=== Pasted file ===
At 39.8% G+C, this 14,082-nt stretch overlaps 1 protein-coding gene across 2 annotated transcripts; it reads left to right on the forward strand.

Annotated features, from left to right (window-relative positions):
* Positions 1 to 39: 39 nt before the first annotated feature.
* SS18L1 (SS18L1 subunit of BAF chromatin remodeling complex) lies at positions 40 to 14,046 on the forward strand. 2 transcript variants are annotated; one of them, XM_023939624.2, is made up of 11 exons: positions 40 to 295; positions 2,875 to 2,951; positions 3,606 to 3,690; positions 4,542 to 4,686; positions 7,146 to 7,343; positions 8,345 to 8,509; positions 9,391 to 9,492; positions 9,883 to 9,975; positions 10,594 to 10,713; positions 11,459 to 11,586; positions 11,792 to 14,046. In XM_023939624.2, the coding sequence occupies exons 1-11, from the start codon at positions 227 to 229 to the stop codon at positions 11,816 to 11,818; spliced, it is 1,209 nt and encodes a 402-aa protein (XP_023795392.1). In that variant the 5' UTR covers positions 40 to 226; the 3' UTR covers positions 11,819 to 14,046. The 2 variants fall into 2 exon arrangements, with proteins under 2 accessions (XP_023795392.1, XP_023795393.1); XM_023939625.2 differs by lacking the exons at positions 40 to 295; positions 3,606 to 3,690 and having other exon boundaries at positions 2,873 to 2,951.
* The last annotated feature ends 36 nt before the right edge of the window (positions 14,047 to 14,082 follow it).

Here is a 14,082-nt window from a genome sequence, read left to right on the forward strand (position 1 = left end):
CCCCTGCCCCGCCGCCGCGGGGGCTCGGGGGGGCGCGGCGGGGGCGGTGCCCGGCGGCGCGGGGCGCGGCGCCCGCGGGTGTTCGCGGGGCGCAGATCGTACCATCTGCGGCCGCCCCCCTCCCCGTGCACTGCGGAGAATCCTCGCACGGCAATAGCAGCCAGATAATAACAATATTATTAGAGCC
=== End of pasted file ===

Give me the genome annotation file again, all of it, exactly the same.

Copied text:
At 39.8% G+C, this 14,082-nt stretch overlaps 1 protein-coding gene across 2 annotated transcripts; it reads left to right on the forward strand.

Annotated features, from left to right (window-relative positions):
* Positions 1 to 39: 39 nt before the first annotated feature.
* SS18L1 (SS18L1 subunit of BAF chromatin remodeling complex) lies at positions 40 to 14,046 on the forward strand. 2 transcript variants are annotated; one of them, XM_023939624.2, is made up of 11 exons: positions 40 to 295; positions 2,875 to 2,951; positions 3,606 to 3,690; positions 4,542 to 4,686; positions 7,146 to 7,343; positions 8,345 to 8,509; positions 9,391 to 9,492; positions 9,883 to 9,975; positions 10,594 to 10,713; positions 11,459 to 11,586; positions 11,792 to 14,046. In XM_023939624.2, the coding sequence occupies exons 1-11, from the start codon at positions 227 to 229 to the stop codon at positions 11,816 to 11,818; spliced, it is 1,209 nt and encodes a 402-aa protein (XP_023795392.1). In that variant the 5' UTR covers positions 40 to 226; the 3' UTR covers positions 11,819 to 14,046. The 2 variants fall into 2 exon arrangements, with proteins under 2 accessions (XP_023795392.1, XP_023795393.1); XM_023939625.2 differs by lacking the exons at positions 40 to 295; positions 3,606 to 3,690 and having other exon boundaries at positions 2,873 to 2,951.
* The last annotated feature ends 36 nt before the right edge of the window (positions 14,047 to 14,082 follow it).

Here is a 14,082-nt window from a genome sequence, read left to right on the forward strand (position 1 = left end):
CCCCTGCCCCGCCGCCGCGGGGGCTCGGGGGGGCGCGGCGGGGGCGGTGCCCGGCGGCGCGGGGCGCGGCGCCCGCGGGTGTTCGCGGGGCGCAGATCGTACCATCTGCGGCCGCCCCCCTCCCCGTGCACTGCGGAGAATCCTCGCACGGCAATAGCAGCCAGATAATAACAATATTATTAGAGCC